Mary Ann Sternberg: M A S INK

Freelance writer and author

Selected Works

Juvenile fiction
A new children's book set in the Louisiana wetlands about a little boy and his near-sighted retriever
Evergreen Plantation on the Mississippi River in Louisiana is an intact plantation, including its 22 original slave cabins, sugar fields and a new interpretative center that tells the stories of everyone who lived here. Preservation Magazine cover story. magazine/2013/summer/sustaining-evergreen.html#.UzXzFGdOW70
The River Road along the Mississippi is the product of more than three hundred years of documented history and culture. But it takes help to explore and appreciate it.
What others have said: "Readers should probably consider purchasing two for the library, the other for the automobile glovebox...(it's) bound to inspire several rambles and one would be well advised to take it along as a fellow traveler." Thomas Uskali, review in Louisiana Cultural Vistas, Winter 2013. "(Mary Ann Sternberg) finds new information along this old, romantic road." Rheta Grimsley Johnson (Poor Man's Provence) "I picture visitors to (my) house seeing it on the bedside table, reading a story or two and the following day asking for a road map." Oliver A Houck (Down on the Batture)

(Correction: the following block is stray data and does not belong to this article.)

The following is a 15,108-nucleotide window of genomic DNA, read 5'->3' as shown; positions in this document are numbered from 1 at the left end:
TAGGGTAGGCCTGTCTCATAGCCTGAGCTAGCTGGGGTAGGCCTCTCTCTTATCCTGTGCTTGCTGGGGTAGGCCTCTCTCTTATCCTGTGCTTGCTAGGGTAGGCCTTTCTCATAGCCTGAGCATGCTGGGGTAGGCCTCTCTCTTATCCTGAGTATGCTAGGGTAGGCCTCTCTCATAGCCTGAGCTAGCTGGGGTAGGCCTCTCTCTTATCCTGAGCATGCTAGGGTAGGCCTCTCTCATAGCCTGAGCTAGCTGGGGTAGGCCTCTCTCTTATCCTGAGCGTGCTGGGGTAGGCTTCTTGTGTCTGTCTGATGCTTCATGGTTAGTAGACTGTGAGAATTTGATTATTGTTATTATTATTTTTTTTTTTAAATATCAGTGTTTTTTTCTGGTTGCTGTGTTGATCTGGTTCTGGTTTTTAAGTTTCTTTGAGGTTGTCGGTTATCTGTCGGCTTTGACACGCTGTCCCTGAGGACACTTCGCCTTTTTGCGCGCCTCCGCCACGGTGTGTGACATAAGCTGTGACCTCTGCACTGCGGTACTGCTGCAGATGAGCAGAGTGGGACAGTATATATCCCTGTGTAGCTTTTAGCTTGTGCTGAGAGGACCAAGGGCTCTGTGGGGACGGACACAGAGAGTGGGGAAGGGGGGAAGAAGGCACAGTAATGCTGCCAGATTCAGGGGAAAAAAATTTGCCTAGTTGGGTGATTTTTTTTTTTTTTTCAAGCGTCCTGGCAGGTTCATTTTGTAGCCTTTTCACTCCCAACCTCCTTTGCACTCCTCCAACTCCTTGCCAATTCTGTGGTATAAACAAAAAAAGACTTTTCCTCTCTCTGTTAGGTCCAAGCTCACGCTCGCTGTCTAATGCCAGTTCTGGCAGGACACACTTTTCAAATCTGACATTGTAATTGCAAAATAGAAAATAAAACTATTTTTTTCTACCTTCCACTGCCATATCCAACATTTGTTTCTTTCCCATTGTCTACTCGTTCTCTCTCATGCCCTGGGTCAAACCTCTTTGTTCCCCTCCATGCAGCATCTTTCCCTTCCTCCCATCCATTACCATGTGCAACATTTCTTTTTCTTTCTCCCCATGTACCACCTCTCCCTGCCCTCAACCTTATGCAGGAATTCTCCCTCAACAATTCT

Nutria are helping devastate the marsh; bounties on their tails help control their population. But what can be done with the rest of the animal? A small Louisiana company takes a stab at it.


Writing has been a passion for over forty years. I love to find details of a story, make it new, shape it and then introduce it to others --readers, I hope-- so that they'll be as captivated as I am. My interests are broad and include Louisiana history and culture, natural history, foodways, and travel. My genres include narrative nonfiction (aka feature writing), essays, books, and public relations-related work.
My bylines in magazines and newspapers and my books are featured on this website with related writing activities outlined in the CV portion. I've enjoyed a diversity of experiences sharing language with others: a semester teaching feature writing at LSU; a week, on two separate occasions, teaching feature writing in a young journalist's program in Tbilisi, Republic of Georgia: teaching conversational English to teenagers in rural Poland; as the keynote speaker at the LSU Writing Across the Curriculum conference; as a panelist for a LSU Library program celebrating Archives Month.
And I've even helped three friends craft obituaries they placed in the newspaper on behalf of family members...a rewarding, if challenging, use of my language skills...

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